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Hi Kino,

Sorry for making the wrong assumption and not writing more clearly. I wasn't sure how to reply with a foot in my mouth. So I wrote the following using technical bullets; it doesn't flow as well and it sounds like lecturing.

1) I'm not suggesting you need a wider board; that statement was used as a qualifier to explain why you are using a men's board.

2) Men's boards are stiffer than comparable women's boards; see Never Summer catalog and make comparison between men's and women's version of SL or Evo.

3) Follow Snowolf's advice.

4) In a couple of years, when you have either packed out your boots or out grown your boots; follow Wired's advice about a new boot purchase. I've known many people that bought the wrong boot, myself included. I am not suggesting you have the wrong size boot; rather that boot fit is critical in your situation. You need the smallest boot that will fit comfortably on your feet.

My apologies again Nito
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Old 08-23-2012, 09:38 AM   #39 (permalink)
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The videos all say private....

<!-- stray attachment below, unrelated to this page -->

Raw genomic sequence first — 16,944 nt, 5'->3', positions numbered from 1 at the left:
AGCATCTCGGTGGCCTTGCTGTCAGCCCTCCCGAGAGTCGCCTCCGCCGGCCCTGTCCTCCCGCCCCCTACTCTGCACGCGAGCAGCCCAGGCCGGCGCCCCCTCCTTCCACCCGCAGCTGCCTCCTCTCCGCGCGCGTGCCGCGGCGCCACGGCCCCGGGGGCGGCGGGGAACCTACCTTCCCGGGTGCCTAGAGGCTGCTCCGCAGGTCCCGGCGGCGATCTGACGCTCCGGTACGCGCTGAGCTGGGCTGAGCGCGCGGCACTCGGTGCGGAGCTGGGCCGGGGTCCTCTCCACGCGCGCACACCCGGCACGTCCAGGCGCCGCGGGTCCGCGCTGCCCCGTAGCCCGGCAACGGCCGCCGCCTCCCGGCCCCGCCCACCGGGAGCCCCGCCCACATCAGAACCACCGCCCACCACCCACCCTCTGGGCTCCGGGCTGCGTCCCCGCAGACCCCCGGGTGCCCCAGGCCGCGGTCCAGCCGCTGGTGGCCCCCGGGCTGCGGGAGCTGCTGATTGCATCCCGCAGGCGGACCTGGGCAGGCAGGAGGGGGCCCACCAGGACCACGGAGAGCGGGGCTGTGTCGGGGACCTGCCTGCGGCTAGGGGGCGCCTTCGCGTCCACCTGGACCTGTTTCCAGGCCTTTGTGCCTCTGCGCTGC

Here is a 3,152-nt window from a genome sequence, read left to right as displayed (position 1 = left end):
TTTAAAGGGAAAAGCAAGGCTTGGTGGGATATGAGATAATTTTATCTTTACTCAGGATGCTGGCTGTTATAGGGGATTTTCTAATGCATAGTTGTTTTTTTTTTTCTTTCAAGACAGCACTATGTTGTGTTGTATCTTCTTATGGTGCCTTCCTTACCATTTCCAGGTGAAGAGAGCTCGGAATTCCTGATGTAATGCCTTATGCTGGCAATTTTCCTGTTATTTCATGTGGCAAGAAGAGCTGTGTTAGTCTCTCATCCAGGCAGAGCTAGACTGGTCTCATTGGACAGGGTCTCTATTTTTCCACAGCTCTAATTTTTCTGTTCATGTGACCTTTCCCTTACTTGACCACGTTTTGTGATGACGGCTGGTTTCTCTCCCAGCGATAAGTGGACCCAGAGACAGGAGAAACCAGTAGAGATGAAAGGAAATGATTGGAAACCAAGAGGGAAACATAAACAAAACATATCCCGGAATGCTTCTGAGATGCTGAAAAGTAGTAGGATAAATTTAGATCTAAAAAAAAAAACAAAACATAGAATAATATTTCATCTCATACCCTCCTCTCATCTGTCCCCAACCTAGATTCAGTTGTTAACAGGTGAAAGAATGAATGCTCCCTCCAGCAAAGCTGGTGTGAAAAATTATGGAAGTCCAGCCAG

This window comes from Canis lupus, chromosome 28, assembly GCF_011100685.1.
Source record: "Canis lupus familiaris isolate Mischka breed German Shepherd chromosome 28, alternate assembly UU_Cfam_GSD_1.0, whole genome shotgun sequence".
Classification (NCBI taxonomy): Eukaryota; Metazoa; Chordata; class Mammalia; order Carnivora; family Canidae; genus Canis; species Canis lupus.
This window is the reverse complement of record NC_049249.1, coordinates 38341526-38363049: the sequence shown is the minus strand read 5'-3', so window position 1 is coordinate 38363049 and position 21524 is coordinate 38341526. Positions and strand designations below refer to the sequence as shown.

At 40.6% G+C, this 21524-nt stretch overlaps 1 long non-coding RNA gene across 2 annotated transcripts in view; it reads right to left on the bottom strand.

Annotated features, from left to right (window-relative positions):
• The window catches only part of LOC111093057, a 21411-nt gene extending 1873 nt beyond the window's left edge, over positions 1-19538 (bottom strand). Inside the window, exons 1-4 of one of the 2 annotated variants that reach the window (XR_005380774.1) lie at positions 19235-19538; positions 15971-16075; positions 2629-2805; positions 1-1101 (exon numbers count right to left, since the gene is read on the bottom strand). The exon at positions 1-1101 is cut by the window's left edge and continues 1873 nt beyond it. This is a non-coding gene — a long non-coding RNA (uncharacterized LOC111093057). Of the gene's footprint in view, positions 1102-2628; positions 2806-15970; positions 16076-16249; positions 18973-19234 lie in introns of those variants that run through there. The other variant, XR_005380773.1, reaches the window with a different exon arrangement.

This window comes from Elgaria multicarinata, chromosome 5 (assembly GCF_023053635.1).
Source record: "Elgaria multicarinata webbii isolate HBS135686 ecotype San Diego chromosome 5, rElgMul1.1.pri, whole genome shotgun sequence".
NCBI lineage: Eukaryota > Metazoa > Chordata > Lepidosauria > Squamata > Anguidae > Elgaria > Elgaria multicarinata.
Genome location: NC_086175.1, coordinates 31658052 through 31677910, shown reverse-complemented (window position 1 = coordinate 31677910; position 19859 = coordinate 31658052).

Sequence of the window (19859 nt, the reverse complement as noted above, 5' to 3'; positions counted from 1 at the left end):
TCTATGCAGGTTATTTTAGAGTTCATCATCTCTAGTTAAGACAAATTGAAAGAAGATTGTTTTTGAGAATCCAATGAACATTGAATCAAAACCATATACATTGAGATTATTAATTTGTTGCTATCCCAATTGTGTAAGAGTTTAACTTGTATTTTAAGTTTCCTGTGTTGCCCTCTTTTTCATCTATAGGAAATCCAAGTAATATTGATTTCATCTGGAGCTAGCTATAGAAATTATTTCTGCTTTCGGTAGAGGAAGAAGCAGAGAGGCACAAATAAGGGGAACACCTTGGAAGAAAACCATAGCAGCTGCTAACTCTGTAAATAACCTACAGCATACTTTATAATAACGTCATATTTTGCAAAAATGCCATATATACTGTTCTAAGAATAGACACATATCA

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Old 08-25-2012, 11:36 AM   #40 (permalink)
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Quote:
Originally Posted by Nito View Post
Hi Kino,

Sorry for making the wrong assumption and not writing more clearly. I wasn't sure how to reply with a foot in my mouth. So I wrote the following using technical bullets; it doesn't flow as well and it sounds like lecturing.

1) I'm not suggesting you need a wider board; that statement was used as a qualifier to explain why you are using a men's board.

2) Men's boards are stiffer than comparable women's boards; see Never Summer catalog and make comparison between men's and women's version of SL or Evo.

3) Follow Snowolf's advice.

4) In a couple of years, when you have either packed out your boots or out grown your boots; follow Wired's advice about a new boot purchase. I've known many people that bought the wrong boot, myself included. I am not suggesting you have the wrong size boot; rather that boot fit is critical in your situation. You need the smallest boot that will fit comfortably on your feet.

My apologies again Nito
1. Gotcha
2. Will do.
3. Will definitely do! Going up to Mt. Hotham next weekend so hopefully I can apply the advices that the others have given me here.
4. I originally had a Salomon F22 which has one of the smallest footprint i think. I bought the kaiju because i find with the f22, is that it's too thin. I was finding my toes freezing off after a few hours of riding. Once the kaiju packs out, i will definitely look for other boots that has a smaller footprint so that it can comfortably fit a women's board.

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The videos all say private....
fixed!